What you need to know about CBD and Coronavirus

During this time of uncertainty, people are searching for ways to protect themselves against infection from coronavirus, otherwise known as Covid-19. CBD has multiple scientifically substantiated uses including pain management, psoriasis and skin disorders, and anxiety and depression relief. At this time, no studies have been conducted investigating the effect of CBD on Coronavirus. However, multiple studies have investigated the impact of cannabinoids on other viral infections. 

Recently, claims that CBD can be used to treat Coronavirus have raised questions in the cannabis community. Many people are wondering if CBD can help boost the immune system and therefore reduce your chances of infection. Some medical professionals have suggested that non-steroidal anti-inflammatory drugs (NSAID) and or Corticosteroids may be useful in treating COVID-19 patients by reducing inflammation. Although there is no current research on either treatment, these options are being cautiously investigated. Naturally, some wonder if the anti-inflammatory properties of CBD are beneficial to fighting Coronavirus infection. 

Former NFL player and owner of a California dispensary, Kyle Turley, was told by the U.S. Food and Drug Administration to stop claiming that CBD is an effective treatment for coronavirus. 

Covid-19 and Viral Infections 

To understand the basis for these claims and questions, it’s important to understand the basics of viral infections. When a person (or another host like the tigers in the Bronx zoo) becomes infected with a virus, a competition begins between the ability of the host to adapt immunity, and the virus to replicate and spread. When a virus is able to out-pace the host immune system, the viral-induced symptoms appear. 

Part of the normal host immune response is inflammation. This inflammation is a dilation to bring more defense cells to the area of infection. Many of the symptoms we feel in response to infection are a sign that our immune system is operating correctly. Viruses are not alive, they use host cells to replicate. Swelling, and killing the cells that viruses have invaded is a way to decrease virus replication. The cells that become infected by the COVID-19 virus dilate and eventually burst, releasing more signals for surrounding cells to dilate. The respiratory failure that is putting patients on ventilators is due to the swelling and death of lung cells responsible for getting oxygen to their blood.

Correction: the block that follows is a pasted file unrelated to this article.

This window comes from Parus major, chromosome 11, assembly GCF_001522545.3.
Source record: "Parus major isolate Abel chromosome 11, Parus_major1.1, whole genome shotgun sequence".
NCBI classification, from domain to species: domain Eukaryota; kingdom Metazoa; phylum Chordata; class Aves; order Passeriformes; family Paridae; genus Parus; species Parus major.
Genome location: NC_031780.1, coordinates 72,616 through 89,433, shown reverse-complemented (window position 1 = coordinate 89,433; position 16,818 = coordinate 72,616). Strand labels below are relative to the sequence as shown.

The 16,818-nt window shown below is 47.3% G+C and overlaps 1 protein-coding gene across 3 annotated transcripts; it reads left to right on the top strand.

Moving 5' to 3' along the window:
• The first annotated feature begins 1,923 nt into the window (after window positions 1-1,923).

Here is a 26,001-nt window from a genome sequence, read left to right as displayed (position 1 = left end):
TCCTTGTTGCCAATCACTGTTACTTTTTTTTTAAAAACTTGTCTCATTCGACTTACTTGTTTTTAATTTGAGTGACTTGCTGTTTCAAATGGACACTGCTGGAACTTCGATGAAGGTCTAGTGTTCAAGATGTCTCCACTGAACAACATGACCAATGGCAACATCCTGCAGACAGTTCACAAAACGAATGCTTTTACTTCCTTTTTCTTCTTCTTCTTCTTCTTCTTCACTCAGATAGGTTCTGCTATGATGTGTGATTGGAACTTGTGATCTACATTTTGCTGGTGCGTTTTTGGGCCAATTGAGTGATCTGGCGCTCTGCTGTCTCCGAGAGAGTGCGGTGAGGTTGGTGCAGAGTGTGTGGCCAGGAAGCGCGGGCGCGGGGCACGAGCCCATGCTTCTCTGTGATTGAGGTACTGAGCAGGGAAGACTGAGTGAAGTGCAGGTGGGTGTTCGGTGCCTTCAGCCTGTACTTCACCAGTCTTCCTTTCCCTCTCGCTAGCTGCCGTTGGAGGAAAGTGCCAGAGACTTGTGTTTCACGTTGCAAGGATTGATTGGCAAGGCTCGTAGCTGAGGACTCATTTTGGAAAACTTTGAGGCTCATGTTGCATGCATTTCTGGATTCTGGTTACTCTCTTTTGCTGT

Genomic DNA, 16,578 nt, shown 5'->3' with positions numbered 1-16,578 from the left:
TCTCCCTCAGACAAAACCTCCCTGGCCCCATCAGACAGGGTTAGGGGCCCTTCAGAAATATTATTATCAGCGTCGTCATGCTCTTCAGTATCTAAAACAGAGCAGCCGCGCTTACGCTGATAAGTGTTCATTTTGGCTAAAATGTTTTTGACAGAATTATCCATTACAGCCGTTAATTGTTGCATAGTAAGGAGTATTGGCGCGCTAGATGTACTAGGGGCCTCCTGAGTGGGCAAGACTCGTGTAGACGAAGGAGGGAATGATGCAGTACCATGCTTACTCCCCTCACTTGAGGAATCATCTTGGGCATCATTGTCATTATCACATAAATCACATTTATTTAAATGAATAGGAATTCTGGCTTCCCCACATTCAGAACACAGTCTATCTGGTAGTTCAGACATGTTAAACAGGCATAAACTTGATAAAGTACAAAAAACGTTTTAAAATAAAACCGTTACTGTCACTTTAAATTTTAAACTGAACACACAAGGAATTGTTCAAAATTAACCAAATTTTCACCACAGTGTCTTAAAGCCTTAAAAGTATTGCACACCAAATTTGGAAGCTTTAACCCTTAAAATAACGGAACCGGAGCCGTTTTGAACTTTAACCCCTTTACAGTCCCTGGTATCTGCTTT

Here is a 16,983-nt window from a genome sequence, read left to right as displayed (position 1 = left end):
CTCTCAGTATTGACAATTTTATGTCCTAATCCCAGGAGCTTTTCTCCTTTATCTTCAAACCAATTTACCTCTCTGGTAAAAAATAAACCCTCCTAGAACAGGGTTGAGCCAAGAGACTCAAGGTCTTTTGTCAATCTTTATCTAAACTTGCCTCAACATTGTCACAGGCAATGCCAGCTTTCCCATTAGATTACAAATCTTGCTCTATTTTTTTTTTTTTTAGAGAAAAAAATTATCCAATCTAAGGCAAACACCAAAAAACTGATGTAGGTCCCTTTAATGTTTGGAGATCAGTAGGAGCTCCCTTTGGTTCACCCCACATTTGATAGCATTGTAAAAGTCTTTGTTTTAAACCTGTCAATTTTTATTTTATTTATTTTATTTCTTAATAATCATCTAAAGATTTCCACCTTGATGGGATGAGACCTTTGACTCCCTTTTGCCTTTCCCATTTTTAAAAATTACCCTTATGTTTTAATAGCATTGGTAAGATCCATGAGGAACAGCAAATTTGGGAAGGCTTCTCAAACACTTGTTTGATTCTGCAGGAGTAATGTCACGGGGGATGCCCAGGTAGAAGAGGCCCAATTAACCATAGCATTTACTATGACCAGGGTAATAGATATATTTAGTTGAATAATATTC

Inflammation is your first, generalized defense against infection. The production of antibodies takes a number of days to build up. For normal, healthy hosts, inflammation controls the virus until antibodies build up. 

Cannabinoids are profoundly anti-inflammatory, they impair the enzymes which are responsible for inflammatory and cell-autonomous antiviral responses. For some infections, anti-inflammatory drugs give the patient time to build antibodies to fight off the virus. For others, the inflammation is vital to the patient’s survival. 

Patients who have tuberculosis infections experience increased severity of the disease when they use cannabis. Similarly, more serious infections of the nervous system in HIV-infected patients has been attributed to cannabis consumption. 

For patients with COVID-19, the cannabinoid’s reduction in inflammation may give the patients more time with higher lung function so they can build up antibodies. Alternatively, cannabinoid’s reduction in inflammation may reduce your ability to fight an initial infection. 

Coronavirus and Cannabis Studies

Researchers are analyzing the effects of the coronavirus on medicinal cannabis users, one of the vulnerable populations that may be disproportionately affected by the disease. A large portion of medicinal cannabis users are people with compromised immune systems or chronic medical conditions. These are also many of the same traits that people most vulnerable to COVID-19 share. A University of Miami research team is hoping to document how cannabis users are faring during the height of the coronavirus pandemic in the United States.

“The global qualifying conditions for medical cannabis, though not uniform, all include individuals with compromised immune systems and other chronic health conditions. Therefore, this is a population that we cannot forget about in our joint effort to ‘flatten the curve,'” said Denise C. Vidot, an assistant professor in the School of Nursing and Health Studies and a trained epidemiologist. Vidot is leading the preliminary study, which involves a collaborative group of experts from the School of Nursing and Health Studies, Office of Hemispheric and Global Affairs, and Miller School of Medicine’s Department of Public Health Sciences.

What Can You Do Now? 

Donate plasma if you are healthy, the antibodies and other immune defense molecules in your plasma can be used to help those infected. Keep your immune system healthy, if cannabis use decreases your stress and anxiety or helps you sleep, these are important to support your immune system. Consider switching to smokeless methods of consumption to protect your lung cells during this time.  

If you’re a cannabis user, you can participate in the online portion of the study underway at the University of Miami HERE

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